Tuesday, March 15, 2011

Green Tea Infused Gravlax; When You've Got A Piece of Fish To Spare

Just the other day I bought a huge piece of salmon fillet thinking I would cook it for a group of friends. But then the happening didn’t happen. So I was left with my fresh piece of fish not knowing what to do with it. I could’ve cut it into pieces and frozen it, but I find it sad to freeze a nice piece of fish or meat… because it’s never as good as when it’s fresh! Since I’m pregnant and about to burst, I can’t get into the tartar thing (raw fish is sadly forbidden to pregnant women), which is normally what I would’ve done. So I got a flash genius (so I believe!) and decided I would make a nice big piece of gravlax.

Gravlax, for the unfamiliar, is a Swedish way of preserving and infusing taste to fish by curing it into a mixture of salt and sugar. Dill is the usual flavor used for such a method but you can try to be creative and add a few flavors such as orange or lemon and, as such is the case here, tea!
I personally can’t get enough of salmon. It’s like chicken, I’m never sick of it. Any way you serve it it’s bound to be tasty… unless you overcook the poor thing. The good thing about gravlax is that you can keep it for a good week in the fridge and add it to anything you like, any way you like it. Be creative. And get your dose of Omega-3 at the same time!


500 g salmon fillet, skin on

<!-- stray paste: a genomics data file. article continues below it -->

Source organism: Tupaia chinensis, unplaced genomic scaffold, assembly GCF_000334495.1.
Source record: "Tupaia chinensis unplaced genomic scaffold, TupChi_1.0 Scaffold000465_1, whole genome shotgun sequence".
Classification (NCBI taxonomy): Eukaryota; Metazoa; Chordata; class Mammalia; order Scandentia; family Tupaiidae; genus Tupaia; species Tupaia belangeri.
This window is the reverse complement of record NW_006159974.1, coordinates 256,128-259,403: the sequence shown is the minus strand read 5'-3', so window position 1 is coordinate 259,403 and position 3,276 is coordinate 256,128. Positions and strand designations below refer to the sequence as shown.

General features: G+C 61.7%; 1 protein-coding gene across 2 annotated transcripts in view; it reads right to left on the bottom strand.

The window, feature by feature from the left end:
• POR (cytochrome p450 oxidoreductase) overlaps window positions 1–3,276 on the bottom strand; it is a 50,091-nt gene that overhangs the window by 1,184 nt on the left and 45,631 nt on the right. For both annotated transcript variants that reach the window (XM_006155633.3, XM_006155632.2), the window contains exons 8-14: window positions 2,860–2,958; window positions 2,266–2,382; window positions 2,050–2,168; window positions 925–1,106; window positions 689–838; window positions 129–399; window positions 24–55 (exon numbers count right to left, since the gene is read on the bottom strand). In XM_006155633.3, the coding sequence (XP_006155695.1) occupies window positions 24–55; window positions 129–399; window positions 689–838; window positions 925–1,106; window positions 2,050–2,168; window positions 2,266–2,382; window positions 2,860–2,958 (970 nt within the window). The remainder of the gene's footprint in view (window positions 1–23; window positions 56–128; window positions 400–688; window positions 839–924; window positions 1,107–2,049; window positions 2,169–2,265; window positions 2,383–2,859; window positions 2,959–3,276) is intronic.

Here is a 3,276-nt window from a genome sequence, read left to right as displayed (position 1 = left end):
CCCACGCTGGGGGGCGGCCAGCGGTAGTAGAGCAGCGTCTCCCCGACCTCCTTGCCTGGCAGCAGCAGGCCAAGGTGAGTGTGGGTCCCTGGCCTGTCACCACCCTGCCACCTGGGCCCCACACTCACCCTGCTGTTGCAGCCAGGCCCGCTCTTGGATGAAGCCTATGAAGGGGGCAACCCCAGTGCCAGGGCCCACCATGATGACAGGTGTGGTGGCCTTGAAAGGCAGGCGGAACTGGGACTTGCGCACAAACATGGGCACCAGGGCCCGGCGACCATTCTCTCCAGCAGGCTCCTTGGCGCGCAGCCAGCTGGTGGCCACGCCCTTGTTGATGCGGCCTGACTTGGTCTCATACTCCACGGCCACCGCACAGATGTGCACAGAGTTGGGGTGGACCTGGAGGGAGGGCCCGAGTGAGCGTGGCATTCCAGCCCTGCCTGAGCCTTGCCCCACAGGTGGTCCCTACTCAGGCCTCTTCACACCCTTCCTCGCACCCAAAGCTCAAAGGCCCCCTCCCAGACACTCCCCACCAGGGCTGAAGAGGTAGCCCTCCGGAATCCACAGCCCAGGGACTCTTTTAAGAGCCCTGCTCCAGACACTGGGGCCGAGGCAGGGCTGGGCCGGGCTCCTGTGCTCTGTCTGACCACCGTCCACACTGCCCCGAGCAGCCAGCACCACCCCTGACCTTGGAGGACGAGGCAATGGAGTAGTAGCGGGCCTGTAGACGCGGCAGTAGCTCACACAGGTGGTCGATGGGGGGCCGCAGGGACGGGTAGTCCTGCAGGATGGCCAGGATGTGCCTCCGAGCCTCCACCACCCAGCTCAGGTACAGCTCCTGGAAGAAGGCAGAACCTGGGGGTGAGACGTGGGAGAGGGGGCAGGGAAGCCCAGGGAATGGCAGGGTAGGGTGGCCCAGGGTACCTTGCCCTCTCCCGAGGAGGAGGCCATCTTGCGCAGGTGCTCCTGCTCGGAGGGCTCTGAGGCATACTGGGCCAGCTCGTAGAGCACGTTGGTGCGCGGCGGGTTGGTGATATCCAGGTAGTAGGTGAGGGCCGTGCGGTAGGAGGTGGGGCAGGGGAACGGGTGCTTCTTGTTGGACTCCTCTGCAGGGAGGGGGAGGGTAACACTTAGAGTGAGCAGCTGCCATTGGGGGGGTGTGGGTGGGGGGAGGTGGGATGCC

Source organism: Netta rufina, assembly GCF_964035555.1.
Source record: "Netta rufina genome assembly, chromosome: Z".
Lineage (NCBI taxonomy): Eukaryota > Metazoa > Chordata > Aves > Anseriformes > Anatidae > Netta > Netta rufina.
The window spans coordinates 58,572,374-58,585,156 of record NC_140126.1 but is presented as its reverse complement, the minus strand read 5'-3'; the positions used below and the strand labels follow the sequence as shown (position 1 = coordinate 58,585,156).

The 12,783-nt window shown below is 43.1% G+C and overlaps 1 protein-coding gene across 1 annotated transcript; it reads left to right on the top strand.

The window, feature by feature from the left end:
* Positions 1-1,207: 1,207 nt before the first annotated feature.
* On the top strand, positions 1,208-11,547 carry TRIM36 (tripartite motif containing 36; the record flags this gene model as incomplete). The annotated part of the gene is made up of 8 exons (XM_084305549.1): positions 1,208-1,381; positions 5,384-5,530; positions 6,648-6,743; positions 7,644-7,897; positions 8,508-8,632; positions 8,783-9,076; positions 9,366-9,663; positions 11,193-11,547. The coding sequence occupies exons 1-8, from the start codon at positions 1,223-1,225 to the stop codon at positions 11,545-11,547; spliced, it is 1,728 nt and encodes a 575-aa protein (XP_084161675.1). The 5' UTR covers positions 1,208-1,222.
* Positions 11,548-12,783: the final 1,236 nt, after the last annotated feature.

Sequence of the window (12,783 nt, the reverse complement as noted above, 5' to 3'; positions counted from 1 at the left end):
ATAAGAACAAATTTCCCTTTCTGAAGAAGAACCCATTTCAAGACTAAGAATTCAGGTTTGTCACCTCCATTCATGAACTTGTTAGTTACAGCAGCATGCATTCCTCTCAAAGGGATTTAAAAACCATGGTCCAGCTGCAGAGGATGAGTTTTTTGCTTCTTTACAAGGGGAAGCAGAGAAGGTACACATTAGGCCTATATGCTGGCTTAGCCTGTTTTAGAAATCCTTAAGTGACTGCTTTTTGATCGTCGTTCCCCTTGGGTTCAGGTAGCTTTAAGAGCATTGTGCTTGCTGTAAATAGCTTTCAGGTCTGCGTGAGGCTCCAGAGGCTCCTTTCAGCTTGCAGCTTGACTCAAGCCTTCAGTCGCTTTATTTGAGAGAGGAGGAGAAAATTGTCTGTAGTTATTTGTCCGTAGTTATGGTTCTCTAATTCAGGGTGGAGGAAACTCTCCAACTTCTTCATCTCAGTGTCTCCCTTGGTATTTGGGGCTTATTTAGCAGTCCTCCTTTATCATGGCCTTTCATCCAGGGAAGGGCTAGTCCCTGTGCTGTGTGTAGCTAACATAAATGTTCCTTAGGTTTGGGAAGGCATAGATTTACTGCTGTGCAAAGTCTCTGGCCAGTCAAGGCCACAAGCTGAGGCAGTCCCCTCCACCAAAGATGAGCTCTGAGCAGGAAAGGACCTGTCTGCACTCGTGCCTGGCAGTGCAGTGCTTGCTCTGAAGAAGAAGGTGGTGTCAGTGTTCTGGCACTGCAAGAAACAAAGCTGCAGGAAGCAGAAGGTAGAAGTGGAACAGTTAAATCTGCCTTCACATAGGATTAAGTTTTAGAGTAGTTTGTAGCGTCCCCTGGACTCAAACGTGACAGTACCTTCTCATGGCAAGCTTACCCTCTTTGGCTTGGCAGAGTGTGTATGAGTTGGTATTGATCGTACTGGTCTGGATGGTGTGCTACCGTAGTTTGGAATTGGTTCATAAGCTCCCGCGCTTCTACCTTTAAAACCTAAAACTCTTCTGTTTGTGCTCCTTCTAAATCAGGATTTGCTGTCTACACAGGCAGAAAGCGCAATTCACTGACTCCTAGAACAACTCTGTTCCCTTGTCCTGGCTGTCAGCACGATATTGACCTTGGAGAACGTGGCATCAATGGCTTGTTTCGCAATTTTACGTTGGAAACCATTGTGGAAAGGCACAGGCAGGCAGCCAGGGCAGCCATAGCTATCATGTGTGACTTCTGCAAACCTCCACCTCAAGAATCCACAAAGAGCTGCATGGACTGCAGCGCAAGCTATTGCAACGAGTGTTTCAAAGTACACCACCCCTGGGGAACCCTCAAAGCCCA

4 tbsp coarse sea salt
4 tbsp sugar
1 ½ tbsp fresh dill
2 tbsp black pepper
2 tbsp green tea leaves
Grated zest of 2 lemons
2 tbsp vodka

In a small bowl, mix together the salt, sugar, pepper, tealeaves, lemon zest and vodka. On a baking sheet covered with cheesecloth, evenly spread half of the mixture.

Place the salmon filet on the mixture, skin side down. Cover the salmon with the rest of the mixture.

Wrap the salmon tightly in the cheesecloth and press down with a heavy pan or a cutting board. Cover and refrigerate for 48 hours, flipping the salmon every 12 hours.

Unwrap the fish and rinse well under cold water. Dry with Scott towels.

Placing the fish skin side down, cut thin slices, diagonally. You can serve it as you like… Here are a few ideas: for brunch, in a bagel with cream cheese; for cocktail, on small blinis with sour cream; as a snack, on rye bread with goat cheese, for lunch, in a salad, etc!

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